Carson’s voice has entered our consciousness. She has begun translating and evaluating, word by word, “Catullus 101,” the Roman poet’s elegy to his own brother. It’s a methodical retort to the irrational, a rummaging for meaning in the meaningless:

We want other people to have a center, a history, an account that makes sense. We want to be able to say, This is what he did and here’s why. It forms a lock against oblivion. Does it?

Carson is there in the flesh, too. She and her longtime collaborator Robert Currie help to light the space with two wheeled slide projectors. Mitchell, alone for a moment, drifts in and out of the trapezoid of light cast by one of the bulbs, working himself into a swift, rhythmical spin that dizzies even the watcher. If Riener is the deceased, the haunting, Mitchell could be the haunted, in search of “an account that makes sense,” sometimes with clarity, more often in darkness. (“Nox” is Latin for “night.”)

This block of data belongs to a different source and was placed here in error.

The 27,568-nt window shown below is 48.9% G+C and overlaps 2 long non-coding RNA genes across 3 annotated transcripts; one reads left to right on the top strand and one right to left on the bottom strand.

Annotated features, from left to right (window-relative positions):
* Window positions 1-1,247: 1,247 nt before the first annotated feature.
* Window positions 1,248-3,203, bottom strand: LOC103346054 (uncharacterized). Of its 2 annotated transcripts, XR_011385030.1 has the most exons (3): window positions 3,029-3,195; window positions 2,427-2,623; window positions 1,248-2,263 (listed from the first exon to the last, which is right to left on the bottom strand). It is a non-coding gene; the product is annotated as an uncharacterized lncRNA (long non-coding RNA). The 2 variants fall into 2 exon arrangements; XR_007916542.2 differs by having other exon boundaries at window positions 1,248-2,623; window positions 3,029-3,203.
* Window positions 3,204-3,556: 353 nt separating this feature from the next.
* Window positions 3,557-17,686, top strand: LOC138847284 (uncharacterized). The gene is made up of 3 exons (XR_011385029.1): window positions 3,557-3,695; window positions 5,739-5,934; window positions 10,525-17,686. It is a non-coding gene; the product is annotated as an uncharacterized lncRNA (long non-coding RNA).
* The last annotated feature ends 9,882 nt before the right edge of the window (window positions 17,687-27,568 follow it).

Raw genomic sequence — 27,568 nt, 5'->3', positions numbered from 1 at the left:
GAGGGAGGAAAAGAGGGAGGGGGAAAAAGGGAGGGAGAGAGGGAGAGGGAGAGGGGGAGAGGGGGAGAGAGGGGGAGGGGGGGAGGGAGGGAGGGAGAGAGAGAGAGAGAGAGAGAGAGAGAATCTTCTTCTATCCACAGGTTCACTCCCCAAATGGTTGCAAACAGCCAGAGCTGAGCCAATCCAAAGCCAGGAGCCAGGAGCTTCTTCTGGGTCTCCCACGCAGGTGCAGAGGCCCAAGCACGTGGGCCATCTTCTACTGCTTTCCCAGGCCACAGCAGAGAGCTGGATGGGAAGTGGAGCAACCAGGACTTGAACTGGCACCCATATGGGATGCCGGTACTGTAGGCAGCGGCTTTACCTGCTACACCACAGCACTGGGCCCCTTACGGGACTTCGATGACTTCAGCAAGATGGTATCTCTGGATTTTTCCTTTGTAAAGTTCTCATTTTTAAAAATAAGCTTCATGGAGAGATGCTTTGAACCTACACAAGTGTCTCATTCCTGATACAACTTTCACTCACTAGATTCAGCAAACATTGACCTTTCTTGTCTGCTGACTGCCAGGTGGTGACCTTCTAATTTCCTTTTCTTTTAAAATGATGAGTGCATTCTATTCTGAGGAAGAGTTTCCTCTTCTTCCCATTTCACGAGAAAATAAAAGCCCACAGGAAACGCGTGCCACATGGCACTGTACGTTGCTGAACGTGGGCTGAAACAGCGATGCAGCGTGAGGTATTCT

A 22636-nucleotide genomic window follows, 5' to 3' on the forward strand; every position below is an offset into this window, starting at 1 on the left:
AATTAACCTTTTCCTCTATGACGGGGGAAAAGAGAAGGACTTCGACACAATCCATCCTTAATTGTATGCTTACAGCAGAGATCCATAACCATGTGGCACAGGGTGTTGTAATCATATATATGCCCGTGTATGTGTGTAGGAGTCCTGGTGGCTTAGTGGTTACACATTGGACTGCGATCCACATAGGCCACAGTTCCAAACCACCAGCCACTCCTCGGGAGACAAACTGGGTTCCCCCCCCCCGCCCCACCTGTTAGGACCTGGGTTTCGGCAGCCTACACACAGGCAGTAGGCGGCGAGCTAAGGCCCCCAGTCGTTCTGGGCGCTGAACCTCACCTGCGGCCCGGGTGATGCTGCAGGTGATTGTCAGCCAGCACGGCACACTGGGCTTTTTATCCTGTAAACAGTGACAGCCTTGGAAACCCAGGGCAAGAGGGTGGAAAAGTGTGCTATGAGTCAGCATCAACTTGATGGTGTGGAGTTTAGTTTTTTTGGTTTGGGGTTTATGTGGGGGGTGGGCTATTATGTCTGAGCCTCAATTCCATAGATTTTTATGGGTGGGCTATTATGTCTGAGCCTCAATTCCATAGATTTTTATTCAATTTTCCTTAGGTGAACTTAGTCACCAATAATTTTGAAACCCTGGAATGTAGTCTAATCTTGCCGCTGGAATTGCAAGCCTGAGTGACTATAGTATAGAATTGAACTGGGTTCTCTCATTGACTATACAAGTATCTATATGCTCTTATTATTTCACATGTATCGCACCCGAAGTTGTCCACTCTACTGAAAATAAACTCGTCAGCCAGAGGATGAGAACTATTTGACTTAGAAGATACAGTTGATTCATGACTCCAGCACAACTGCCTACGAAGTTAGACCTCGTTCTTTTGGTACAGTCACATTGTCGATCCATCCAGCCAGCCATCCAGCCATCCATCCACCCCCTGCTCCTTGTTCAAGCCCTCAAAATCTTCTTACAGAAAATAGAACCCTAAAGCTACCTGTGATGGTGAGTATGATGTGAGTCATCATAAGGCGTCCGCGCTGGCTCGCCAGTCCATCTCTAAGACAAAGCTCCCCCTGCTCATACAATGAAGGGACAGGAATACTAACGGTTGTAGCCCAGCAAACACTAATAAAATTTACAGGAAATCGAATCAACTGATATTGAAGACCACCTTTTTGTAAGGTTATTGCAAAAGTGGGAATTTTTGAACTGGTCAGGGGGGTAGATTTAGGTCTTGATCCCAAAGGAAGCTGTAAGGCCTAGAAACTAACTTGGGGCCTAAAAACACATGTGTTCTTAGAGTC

At one point, the dancers back themselves against the rear wall, each lit by a square of harsh white light from one projector. As they whip their bodies from shape to shape, Currie and Carson try to keep up with colored pencils, tracing their transient outlines on a translucent surface. The results, materializing on the wall, look like a jumble of intersecting lines, as wavering as those opening notes, barely approximating the human form.